UNICEF announced yesterday that some progress is being made in preventing and treating HIV/AIDS in children. According to UNICEF’s “Children and AIDS: Second Stocktaking Report”, significant improvements have been made in reducing rates of mother-to-child transmission of HIV and increasing the number of children receiving life-saving antiretroviral drugs (ARVs). In 2006, 350,000 HIV-positive pregnant women in low- and middle-income countries received drugs to prevent mother-to-child transmission, a 60% increase from 2005. Also in 2006, more than 125,000 HIV-positive children were receiving AIDS treatment, up 70% from the year before.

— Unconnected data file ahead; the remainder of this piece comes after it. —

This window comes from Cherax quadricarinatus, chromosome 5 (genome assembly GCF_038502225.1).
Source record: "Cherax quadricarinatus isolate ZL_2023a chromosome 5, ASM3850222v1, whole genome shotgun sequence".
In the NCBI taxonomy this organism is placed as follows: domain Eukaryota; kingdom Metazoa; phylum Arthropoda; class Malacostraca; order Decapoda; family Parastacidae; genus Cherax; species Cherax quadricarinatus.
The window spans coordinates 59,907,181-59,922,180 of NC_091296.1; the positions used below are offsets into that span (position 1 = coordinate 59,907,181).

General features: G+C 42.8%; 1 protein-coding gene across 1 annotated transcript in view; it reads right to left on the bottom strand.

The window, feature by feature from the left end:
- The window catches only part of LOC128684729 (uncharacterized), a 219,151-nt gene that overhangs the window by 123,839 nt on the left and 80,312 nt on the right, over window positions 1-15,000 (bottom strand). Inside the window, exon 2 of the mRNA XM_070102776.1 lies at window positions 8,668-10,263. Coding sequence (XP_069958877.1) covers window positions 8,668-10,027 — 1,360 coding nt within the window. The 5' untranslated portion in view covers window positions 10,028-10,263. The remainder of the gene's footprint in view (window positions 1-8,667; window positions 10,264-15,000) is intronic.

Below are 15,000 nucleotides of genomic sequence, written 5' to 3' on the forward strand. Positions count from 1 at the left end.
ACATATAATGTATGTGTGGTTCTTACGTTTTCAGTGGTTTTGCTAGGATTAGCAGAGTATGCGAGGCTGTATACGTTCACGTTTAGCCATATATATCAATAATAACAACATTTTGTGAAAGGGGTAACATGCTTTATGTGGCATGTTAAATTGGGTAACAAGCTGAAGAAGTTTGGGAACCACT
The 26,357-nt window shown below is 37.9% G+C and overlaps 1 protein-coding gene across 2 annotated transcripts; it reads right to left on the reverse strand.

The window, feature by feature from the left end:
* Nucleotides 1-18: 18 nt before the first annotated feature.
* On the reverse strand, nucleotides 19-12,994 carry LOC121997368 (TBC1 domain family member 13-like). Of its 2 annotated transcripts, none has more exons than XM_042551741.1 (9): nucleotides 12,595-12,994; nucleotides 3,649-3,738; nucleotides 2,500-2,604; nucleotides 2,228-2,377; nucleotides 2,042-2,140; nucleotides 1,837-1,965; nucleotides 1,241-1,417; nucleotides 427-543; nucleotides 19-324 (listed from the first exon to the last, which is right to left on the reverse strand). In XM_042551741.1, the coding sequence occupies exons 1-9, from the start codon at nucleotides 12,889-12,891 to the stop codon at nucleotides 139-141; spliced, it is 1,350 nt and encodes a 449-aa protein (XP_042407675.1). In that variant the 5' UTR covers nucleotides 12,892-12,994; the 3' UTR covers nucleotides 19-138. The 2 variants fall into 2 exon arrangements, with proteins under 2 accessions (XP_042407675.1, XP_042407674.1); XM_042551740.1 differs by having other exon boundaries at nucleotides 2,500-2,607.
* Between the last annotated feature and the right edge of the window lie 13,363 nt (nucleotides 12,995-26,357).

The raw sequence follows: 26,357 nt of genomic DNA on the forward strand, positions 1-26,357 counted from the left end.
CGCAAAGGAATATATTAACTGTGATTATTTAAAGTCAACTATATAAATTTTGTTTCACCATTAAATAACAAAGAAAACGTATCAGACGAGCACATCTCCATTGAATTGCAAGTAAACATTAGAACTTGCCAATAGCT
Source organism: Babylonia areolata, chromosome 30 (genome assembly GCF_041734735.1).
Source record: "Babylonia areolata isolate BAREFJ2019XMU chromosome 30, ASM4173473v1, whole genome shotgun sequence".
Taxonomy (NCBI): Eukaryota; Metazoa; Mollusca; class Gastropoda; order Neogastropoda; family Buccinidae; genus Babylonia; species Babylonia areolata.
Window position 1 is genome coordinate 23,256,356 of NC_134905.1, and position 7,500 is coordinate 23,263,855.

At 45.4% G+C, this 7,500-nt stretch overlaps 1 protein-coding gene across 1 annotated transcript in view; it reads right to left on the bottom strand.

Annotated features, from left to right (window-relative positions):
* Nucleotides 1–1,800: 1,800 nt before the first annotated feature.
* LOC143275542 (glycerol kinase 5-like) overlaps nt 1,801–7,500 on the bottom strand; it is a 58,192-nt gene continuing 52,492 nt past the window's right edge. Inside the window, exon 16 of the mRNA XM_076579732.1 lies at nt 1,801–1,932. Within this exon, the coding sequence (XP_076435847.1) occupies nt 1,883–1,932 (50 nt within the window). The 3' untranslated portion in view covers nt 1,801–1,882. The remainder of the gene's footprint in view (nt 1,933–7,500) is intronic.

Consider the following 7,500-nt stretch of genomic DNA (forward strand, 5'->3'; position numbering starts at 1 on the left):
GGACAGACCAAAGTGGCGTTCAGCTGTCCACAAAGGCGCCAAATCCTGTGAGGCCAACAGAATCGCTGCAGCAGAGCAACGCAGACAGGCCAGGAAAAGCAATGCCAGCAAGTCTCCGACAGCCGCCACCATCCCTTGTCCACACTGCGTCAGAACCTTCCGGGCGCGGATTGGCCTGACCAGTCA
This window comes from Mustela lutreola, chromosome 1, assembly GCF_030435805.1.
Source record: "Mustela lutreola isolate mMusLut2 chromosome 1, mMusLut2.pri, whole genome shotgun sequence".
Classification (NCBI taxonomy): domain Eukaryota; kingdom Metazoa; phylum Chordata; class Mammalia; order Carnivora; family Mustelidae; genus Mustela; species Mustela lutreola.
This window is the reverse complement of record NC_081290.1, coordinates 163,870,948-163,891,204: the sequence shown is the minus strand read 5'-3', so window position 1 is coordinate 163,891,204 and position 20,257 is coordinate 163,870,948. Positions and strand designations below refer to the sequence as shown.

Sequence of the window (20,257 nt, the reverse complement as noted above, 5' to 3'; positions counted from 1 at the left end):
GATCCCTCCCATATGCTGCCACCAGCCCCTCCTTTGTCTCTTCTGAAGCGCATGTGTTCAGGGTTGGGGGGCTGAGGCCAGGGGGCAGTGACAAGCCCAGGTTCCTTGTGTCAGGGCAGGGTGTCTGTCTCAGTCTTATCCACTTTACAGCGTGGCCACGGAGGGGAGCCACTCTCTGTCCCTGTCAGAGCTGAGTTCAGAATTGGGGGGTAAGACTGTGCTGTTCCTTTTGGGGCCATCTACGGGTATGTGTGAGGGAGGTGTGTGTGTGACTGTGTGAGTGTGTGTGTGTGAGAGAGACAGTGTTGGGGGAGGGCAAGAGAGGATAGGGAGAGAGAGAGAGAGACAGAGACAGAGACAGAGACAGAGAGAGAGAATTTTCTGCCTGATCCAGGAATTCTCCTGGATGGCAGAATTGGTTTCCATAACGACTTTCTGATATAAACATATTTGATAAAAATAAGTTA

In particular, steady progress has been made in eastern and southern Africa. Two years ago, only 11% of HIV-positive pregnant women in the region were receiving drugs to prevent transmission of the virus to their babies. That number rose to 31% by 2006. The number of children receiving ARVs also rose dramatically, from 70,000 to 127,000 over the same period.
Despite this progress, the world is still far from reaching UNICEF’s target of 80% treatment coverage by 2010. “Poor geographical service reach, aggravated by weak health systems, and the fear, stigma and denial that discourage many women from being tested for HIV are significant barriers to wider coverage,” the report said.
– Jessica Warren